Left my ibook in the car, got down to 27ºF

Discussion in 'Macintosh Computers' started by bluemonkey, Dec 20, 2005.

  1. bluemonkey macrumors regular

    Surprisingly, it still worked when I opened it up this morning at the office, but are there consequences to my collossally stupid action last night? The 'book was like a freakin' block of ice, and felt 'brittle' to me. I remember reading an article years ago about the durability of those toilet-seat G3 ibooks, and I was glad to see that the G4 didn't perish in the cold. Anyone else ever suffer this?
  2. DakotaGuy macrumors 68040


    Jan 14, 2002
    South Dakota, USA
    27 degrees is not very cold. It has been below zero here already a few times this winter. Anyhow, with that said, I don't think 27 or even colder then that would cause any damage to the laptop. Just let it warm to room temp. before operating that's all.
  3. portent macrumors 6502a

    Feb 17, 2004
  4. rosalindavenue macrumors 6502a


    Dec 13, 2003
    Virginia, USA
    I'll bet it was colder than 27 F in the hold of the FedEx plane from China. I dont think you have anything to worry about.
  5. bluemonkey thread starter macrumors regular

    That's good news, all. The article I referred to had the writers burning the machine with a blowtorch, freezing it, sitting on it, dropping it, etc... and it booted up every time. Amazing! I love idiot-proof machines (well, idiot-resistant anyway).
  6. Superdrive macrumors 6502a


    Oct 21, 2003
    Dallas, Tx
    I saw a laptop at work the other day that had a broken screen from being left in the car over night. It wasn't vandals, but the -15° F that took care of that liquid crystal display. It was the first time I had seen such a thing, but not the first for a few of my coworkers. 27°F is doable, just not for an extended amount of time, IMHO.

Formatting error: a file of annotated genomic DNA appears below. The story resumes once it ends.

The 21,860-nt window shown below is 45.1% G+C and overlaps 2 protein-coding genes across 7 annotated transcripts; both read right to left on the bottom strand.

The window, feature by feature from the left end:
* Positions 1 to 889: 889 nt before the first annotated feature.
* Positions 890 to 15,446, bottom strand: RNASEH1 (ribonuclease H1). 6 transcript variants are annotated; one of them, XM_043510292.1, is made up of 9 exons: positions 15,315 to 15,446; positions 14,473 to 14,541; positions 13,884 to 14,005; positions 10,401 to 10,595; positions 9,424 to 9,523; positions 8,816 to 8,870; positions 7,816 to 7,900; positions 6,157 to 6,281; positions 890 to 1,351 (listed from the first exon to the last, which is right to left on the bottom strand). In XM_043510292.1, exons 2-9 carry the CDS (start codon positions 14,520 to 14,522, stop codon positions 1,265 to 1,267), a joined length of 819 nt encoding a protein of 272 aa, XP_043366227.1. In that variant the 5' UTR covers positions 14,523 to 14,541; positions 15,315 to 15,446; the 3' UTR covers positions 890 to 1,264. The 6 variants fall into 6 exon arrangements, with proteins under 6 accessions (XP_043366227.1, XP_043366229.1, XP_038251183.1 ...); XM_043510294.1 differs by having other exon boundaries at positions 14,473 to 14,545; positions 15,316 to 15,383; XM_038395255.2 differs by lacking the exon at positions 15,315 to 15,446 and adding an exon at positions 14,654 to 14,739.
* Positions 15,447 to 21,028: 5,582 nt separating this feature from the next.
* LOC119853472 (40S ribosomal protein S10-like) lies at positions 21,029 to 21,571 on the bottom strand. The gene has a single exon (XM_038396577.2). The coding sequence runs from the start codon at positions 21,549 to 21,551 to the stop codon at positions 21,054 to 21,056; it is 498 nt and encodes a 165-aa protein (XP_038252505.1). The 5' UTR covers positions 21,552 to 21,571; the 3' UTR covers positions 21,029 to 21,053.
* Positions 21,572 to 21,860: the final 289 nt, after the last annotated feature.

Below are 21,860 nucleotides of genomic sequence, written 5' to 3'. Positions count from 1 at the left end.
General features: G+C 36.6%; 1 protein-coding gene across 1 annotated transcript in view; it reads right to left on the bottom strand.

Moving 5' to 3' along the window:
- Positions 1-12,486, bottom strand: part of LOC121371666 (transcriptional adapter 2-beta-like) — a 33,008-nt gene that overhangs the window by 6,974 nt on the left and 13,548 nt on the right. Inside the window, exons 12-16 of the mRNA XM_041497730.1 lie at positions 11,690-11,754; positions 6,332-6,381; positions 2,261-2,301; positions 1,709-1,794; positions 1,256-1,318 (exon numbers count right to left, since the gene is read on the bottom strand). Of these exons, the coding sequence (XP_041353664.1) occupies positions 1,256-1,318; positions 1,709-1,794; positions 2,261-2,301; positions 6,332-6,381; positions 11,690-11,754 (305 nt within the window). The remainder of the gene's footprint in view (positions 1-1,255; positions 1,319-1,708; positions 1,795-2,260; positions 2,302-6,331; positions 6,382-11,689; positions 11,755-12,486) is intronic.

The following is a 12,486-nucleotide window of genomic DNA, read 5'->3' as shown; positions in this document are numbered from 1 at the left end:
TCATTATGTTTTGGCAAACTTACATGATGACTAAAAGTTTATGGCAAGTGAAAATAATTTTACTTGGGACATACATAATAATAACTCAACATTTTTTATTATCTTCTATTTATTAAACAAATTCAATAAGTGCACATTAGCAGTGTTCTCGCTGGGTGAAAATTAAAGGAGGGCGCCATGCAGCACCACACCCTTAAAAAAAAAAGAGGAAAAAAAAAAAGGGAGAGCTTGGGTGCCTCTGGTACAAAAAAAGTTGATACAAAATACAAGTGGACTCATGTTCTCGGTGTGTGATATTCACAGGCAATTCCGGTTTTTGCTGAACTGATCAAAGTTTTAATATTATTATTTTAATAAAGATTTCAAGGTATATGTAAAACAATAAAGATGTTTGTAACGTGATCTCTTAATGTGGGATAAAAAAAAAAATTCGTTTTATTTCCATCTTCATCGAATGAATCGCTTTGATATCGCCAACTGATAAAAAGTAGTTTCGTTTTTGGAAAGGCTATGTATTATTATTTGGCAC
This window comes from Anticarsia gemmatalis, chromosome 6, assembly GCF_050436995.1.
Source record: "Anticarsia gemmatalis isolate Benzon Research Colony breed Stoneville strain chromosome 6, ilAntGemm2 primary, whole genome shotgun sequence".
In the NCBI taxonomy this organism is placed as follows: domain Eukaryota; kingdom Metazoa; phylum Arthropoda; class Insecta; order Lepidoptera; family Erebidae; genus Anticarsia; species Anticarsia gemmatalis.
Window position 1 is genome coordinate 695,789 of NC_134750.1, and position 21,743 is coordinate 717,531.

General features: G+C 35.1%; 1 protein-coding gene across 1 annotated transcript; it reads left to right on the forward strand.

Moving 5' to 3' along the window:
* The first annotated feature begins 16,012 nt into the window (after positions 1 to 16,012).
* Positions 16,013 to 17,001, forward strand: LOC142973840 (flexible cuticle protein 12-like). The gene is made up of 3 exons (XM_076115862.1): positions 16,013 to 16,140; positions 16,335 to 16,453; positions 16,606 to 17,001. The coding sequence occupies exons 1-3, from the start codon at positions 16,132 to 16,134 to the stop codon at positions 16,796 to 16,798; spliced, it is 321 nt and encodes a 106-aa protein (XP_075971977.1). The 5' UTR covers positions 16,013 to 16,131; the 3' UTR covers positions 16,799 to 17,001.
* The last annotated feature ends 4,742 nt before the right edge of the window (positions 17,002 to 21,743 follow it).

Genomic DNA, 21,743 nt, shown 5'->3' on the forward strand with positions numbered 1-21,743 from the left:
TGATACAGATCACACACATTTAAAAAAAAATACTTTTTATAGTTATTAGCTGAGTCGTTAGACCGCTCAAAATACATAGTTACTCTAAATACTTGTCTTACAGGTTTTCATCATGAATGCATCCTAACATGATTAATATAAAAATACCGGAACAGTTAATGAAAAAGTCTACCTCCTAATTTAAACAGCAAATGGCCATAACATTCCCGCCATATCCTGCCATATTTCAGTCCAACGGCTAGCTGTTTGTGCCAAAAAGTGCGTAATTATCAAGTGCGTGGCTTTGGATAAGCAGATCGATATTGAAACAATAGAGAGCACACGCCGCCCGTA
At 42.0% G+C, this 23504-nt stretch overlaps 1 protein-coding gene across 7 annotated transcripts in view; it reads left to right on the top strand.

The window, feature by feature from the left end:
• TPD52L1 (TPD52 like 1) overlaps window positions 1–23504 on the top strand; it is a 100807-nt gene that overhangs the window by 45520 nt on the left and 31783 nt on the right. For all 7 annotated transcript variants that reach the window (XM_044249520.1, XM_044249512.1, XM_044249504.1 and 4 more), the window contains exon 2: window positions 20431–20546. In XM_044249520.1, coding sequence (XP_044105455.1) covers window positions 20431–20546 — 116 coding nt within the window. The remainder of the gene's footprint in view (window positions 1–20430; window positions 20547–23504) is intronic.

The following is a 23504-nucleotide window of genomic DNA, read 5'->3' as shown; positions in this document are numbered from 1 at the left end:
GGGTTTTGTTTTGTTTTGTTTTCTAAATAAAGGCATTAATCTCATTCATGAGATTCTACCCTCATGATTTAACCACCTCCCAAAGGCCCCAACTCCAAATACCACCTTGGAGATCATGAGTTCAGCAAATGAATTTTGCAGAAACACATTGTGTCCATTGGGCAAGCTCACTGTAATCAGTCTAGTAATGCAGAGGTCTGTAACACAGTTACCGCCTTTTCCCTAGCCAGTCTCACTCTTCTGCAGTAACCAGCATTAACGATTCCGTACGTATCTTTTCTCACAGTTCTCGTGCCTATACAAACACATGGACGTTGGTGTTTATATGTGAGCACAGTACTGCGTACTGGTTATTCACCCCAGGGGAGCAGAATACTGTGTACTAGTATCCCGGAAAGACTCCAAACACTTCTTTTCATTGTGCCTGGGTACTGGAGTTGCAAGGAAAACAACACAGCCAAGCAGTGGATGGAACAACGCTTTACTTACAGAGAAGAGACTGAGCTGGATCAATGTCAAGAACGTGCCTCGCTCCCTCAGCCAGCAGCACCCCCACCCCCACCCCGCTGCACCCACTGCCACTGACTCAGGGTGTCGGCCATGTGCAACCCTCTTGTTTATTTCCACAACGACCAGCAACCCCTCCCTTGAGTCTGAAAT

7. NYmacAttack macrumors 6502


    Dec 8, 2005
    It shouldnt be a problem sincer it is within the operating range of the laptop. I know i've mistakenly left my laptop in the car before and it does take a while the warm back up.
  8. ITASOR macrumors 601


    Mar 20, 2005
    Huh? I sometimes leave my iBook in the car and it's probably 10F out....the apple specs say -13F, so I don't think it's problem.

    Mine never felt brittle though...you should keep it a sleeve and cover it.
  9. superbovine macrumors 68030


    Nov 7, 2003
    What amsuses me about people is that they actually think engineers who design laptops don't actually take situation like these into design considerations.
  10. yg17 macrumors G5


    Aug 1, 2004
    St. Louis, MO
    Yesterday I got my PowerBook back from Apple repair. It has been sitting on the DHL truck for a long time until it was delivered to me and it hasn't really been above 20F or so, and the PB was extremley cold. She booted right up and was working great (and being a Powerbook, heated up in no time)
  11. jaknudsen macrumors member


    Jan 25, 2005
    Oslo, Norway
    Well, that's not very clever. If you quickly heat up a cold object, the cold air around it will also heat up and thus condensate and leave moisture on the surface of the object. This includes the air inside your powerbook.
  12. topicolo macrumors 68000


    Jun 4, 2002
    Ottawa, ON
    You mean the hot air around the cold powerbook would cool down and condensate on the outside of his powerbook, right? The humidity generally increases as the temperature increases
  13. jaknudsen macrumors member


    Jan 25, 2005
    Oslo, Norway
    But of course! Whups :D
  14. Marlon_JBT macrumors 6502

    Sep 22, 2003
    Detroit, Michigan
    :D Nice to hear these great sturdy stories, but my 12incher isn't one for durability. It's quite fragile, actually. :(
  15. mopppish macrumors 6502

    Nov 27, 2005
    Just wanted to add my two cents-